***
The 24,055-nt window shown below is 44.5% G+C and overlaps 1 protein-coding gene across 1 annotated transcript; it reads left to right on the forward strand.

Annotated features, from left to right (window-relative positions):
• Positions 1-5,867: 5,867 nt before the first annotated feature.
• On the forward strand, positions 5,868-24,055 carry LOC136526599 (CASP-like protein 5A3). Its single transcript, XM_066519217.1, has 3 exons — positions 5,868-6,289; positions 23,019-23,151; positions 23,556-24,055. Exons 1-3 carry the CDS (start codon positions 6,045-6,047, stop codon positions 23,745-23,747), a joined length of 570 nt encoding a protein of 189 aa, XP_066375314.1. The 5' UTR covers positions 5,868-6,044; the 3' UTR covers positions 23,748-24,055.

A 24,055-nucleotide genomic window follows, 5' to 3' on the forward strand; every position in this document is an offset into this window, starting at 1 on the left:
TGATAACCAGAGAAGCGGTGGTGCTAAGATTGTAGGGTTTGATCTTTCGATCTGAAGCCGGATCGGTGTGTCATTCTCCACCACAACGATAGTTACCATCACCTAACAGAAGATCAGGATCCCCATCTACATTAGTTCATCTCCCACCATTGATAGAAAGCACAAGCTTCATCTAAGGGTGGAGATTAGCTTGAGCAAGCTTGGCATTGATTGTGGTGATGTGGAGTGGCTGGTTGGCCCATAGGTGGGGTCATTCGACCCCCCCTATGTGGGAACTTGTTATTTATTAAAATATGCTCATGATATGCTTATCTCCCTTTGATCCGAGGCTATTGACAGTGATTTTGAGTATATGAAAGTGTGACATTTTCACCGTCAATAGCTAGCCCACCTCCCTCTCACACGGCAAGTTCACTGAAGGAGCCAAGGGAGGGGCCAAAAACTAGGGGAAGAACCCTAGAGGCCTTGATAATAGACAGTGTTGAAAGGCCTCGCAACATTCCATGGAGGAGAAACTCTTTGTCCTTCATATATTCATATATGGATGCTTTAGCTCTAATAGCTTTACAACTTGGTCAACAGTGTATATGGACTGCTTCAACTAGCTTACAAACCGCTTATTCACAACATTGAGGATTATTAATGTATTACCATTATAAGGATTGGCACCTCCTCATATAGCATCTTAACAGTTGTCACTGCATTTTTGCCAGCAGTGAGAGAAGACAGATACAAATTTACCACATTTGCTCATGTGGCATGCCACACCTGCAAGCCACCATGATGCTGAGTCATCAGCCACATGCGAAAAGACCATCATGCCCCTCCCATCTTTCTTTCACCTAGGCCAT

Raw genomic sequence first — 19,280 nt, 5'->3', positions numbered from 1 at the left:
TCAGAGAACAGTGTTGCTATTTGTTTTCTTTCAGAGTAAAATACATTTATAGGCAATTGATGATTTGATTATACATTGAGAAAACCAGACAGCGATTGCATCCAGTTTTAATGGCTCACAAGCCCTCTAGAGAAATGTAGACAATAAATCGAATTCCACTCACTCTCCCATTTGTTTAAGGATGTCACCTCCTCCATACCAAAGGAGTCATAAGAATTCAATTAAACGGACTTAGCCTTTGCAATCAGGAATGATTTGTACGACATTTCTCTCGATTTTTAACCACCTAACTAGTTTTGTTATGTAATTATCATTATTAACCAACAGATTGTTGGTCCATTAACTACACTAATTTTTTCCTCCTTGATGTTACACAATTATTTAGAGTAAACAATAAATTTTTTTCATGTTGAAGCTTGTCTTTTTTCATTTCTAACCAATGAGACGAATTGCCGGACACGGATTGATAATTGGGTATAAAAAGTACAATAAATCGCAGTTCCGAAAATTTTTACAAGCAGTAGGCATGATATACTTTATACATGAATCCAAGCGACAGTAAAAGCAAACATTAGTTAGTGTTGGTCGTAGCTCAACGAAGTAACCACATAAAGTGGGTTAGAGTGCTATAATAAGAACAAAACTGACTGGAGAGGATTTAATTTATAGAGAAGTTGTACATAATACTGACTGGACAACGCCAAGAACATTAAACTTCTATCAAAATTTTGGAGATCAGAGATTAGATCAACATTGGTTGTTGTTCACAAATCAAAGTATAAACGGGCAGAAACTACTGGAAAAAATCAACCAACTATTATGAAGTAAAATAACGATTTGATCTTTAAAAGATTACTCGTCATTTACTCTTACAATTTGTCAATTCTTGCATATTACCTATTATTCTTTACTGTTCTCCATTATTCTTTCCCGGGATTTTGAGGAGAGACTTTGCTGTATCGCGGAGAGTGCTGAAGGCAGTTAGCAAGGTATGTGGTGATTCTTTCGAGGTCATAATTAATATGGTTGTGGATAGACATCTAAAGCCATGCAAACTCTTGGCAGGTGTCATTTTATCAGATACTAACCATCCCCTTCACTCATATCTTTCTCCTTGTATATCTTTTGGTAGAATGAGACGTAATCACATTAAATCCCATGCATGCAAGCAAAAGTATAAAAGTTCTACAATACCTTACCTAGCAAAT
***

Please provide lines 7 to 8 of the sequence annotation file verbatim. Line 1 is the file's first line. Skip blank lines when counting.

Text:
Raw genomic sequence first — 19,280 nt, 5'->3', positions numbered from 1 at the left:
TCAGAGAACAGTGTTGCTATTTGTTTTCTTTCAGAGTAAAATACATTTATAGGCAATTGATGATTTGATTATACATTGAGAAAACCAGACAGCGATTGCATCCAGTTTTAATGGCTCACAAGCCCTCTAGAGAAATGTAGACAATAAATCGAATTCCACTCACTCTCCCATTTGTTTAAGGATGTCACCTCCTCCATACCAAAGGAGTCATAAGAATTCAATTAAACGGACTTAGCCTTTGCAATCAGGAATGATTTGTACGACATTTCTCTCGATTTTTAACCACCTAACTAGTTTTGTTATGTAATTATCATTATTAACCAACAGATTGTTGGTCCATTAACTACACTAATTTTTTCCTCCTTGATGTTACACAATTATTTAGAGTAAACAATAAATTTTTTTCATGTTGAAGCTTGTCTTTTTTCATTTCTAACCAATGAGACGAATTGCCGGACACGGATTGATAATTGGGTATAAAAAGTACAATAAATCGCAGTTCCGAAAATTTTTACAAGCAGTAGGCATGATATACTTTATACATGAATCCAAGCGACAGTAAAAGCAAACATTAGTTAGTGTTGGTCGTAGCTCAACGAAGTAACCACATAAAGTGGGTTAGAGTGCTATAATAAGAACAAAACTGACTGGAGAGGATTTAATTTATAGAGAAGTTGTACATAATACTGACTGGACAACGCCAAGAACATTAAACTTCTATCAAAATTTTGGAGATCAGAGATTAGATCAACATTGGTTGTTGTTCACAAATCAAAGTATAAACGGGCAGAAACTACTGGAAAAAATCAACCAACTATTATGAAGTAAAATAACGATTTGATCTTTAAAAGATTACTCGTCATTTACTCTTACAATTTGTCAATTCTTGCATATTACCTATTATTCTTTACTGTTCTCCATTATTCTTTCCCGGGATTTTGAGGAGAGACTTTGCTGTATCGCGGAGAGTGCTGAAGGCAGTTAGCAAGGTATGTGGTGATTCTTTCGAGGTCATAATTAATATGGTTGTGGATAGACATCTAAAGCCATGCAAACTCTTGGCAGGTGTCATTTTATCAGATACTAACCATCCCCTTCACTCATATCTTTCTCCTTGTATATCTTTTGGTAGAATGAGACGTAATCACATTAAATCCCATGCATGCAAGCAAAAGTATAAAAGTTCTACAATACCTTACCTAGCAAAT